At SchoolSphero Team
A group of teenagers sits on stairs chatting and laughing with each other. STEM Education is just one foundational way for kids and teens to learn importance social interactions in school.

As much as school is the place where students acquire new knowledge, it is also where they learn important social skills that enrich both their personal and future professional lives. Considering that, it’s important for educators to create conducive environments for social interaction in the classroom to help develop skills like communication, collaboration, group brainstorming, and problem solving.  

STEM education can provide the perfect foundation for collective learning. STEM learning is inherently collaborative, encouraging students to learn alongside one another and in cooperation rather than in isolation. STEM can also be more inclusive by inviting students of all abilities to participate in learning—regardless of their learning style—allowing them to showcase their respective skills to bring projects to life. In this article, we look at how STEM and collaboration go hand in hand and how educators can use Sphero robots and activities to create an equitable environment for learning social skills.   

Encouraging Collaboration with the Engineering Design Process 

A good place to start for inclusive and collaborative STEM learning is with the engineering design process. The engineering design process is a problem-solving method used by engineers at all levels. The process combines multiple steps, including researching, brainstorming, designing, creating, and testing, to come up with innovative solutions. These steps can be used by groups of students to conduct STEM experiments and engage in collaborative STEM activities, like those offered by Sphero. Below are just a couple examples of Sphero activities that utilize the engineering design process to foster collaboration and innovation.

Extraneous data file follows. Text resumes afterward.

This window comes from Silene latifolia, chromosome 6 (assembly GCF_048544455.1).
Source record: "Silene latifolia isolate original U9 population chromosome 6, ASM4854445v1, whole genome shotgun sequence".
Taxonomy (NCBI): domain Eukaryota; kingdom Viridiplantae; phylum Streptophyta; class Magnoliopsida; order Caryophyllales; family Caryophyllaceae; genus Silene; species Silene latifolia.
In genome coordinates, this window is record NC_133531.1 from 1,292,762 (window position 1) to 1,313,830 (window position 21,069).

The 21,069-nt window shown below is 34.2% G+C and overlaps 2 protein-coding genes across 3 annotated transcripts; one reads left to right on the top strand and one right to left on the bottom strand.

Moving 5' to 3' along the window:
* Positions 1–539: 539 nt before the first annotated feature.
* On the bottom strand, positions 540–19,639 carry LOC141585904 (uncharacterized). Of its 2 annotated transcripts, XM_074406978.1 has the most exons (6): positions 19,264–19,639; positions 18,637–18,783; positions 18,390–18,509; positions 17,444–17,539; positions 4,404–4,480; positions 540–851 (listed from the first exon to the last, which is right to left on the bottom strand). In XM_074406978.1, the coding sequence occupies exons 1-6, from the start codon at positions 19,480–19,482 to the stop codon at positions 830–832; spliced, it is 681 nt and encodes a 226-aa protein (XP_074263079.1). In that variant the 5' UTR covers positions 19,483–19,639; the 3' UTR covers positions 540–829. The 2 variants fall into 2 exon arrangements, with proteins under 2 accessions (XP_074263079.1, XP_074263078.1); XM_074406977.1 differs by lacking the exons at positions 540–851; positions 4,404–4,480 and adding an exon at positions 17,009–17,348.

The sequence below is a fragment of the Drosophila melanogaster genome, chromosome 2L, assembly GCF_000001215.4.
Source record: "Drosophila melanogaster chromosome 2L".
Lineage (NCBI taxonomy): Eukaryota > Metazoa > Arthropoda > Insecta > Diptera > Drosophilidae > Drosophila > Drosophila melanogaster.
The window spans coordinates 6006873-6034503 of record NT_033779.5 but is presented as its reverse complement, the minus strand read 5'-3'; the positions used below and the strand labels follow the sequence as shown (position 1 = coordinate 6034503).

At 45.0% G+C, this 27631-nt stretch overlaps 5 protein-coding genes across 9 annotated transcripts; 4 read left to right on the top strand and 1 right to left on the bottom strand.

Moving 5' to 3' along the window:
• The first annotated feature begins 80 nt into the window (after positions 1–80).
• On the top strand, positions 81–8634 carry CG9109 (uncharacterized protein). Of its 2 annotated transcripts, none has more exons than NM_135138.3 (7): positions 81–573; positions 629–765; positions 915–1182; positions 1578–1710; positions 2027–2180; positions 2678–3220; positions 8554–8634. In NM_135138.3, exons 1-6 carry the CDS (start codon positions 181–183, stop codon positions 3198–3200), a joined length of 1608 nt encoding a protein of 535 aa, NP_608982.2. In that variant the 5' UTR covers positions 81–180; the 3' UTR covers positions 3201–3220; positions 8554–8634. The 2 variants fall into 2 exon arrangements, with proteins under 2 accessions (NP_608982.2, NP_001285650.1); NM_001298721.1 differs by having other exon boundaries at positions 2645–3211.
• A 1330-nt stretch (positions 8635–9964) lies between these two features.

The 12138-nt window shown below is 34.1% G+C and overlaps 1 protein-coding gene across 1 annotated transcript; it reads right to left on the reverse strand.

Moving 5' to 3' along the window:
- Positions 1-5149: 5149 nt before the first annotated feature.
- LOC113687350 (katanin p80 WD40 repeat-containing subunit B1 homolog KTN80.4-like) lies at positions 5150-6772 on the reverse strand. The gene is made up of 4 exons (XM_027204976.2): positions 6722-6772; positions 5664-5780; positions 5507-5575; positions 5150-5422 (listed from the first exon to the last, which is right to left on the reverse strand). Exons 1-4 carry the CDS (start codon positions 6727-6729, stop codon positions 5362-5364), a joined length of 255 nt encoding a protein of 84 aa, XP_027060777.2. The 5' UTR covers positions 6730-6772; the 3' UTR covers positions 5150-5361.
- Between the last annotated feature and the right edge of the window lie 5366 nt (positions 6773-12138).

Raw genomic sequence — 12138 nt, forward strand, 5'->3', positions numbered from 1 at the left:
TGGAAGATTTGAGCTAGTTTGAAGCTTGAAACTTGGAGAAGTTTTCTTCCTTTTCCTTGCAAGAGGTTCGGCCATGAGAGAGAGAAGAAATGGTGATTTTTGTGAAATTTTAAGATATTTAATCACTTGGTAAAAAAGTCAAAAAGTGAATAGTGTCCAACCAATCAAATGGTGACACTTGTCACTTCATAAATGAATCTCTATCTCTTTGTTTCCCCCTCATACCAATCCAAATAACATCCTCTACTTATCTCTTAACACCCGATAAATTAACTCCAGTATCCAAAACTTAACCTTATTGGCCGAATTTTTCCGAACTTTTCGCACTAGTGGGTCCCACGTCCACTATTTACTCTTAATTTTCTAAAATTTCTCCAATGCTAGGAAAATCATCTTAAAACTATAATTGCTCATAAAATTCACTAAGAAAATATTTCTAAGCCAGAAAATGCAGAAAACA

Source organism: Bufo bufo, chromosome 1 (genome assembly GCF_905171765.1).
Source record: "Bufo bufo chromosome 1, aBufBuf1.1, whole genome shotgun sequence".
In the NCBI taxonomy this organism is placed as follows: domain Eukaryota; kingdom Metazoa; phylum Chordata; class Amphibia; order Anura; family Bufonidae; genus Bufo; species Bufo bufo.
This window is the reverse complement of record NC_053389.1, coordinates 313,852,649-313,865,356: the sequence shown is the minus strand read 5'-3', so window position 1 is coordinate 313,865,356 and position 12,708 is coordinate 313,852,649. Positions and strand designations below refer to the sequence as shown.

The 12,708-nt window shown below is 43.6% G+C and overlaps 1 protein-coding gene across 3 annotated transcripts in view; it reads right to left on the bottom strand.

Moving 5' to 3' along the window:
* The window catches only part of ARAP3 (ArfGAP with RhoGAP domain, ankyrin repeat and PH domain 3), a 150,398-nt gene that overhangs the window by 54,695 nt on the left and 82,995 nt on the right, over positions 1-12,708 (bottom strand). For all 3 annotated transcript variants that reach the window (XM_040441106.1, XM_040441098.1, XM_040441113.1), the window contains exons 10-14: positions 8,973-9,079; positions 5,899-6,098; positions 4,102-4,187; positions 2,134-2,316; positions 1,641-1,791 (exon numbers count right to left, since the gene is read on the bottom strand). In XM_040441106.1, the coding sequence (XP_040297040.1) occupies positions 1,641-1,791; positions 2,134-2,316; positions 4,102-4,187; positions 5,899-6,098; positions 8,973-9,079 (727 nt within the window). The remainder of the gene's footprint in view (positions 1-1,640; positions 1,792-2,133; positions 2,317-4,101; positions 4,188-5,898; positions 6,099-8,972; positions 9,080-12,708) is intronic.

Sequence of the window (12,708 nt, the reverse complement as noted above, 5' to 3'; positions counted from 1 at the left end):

littleBits Invention Cycle 

Sphero’s littleBits kits empower students to get creative and inventive while working in partnership. The littleBits Invention Cycle is a great lesson to get started with, as it introduces students to the engineering design process in a collaborative, practical way. Working in groups of two or three, students participate in a 15-minute design challenge to build a functional circuit using Bits and simple craft materials, like crumpled-up balls of paper. There are two aims to this activity: one is to make a circuit that can move as many paper balls as possible from one point to another, and the other is to have students think through their creation process and reflect on it after the activity in a group setting. At the end, students can reflect on the stages of the engineering design process they carried out: prototyping, testing, adjusting, sharing results, and getting feedback. 

Sphero Blueprint  

For middle and high school students, Sphero’s Blueprint engineering system provides an interactive platform to learn about mechanical engineering and robotics concepts in an engaging and hands-on way. The format for each Blueprint lesson includes introducing a specific engineering concept like levers or gears, exploring this concept through group research and experimental builds, and a final project based on the engineering design process which combines multiple different engineering concepts into a single model. Working as a team to bring these engineering concepts to life centers collaboration, allowing students to come up with ideas and work through challenges together. Above all, it can be a fun and educational experience that students enjoy.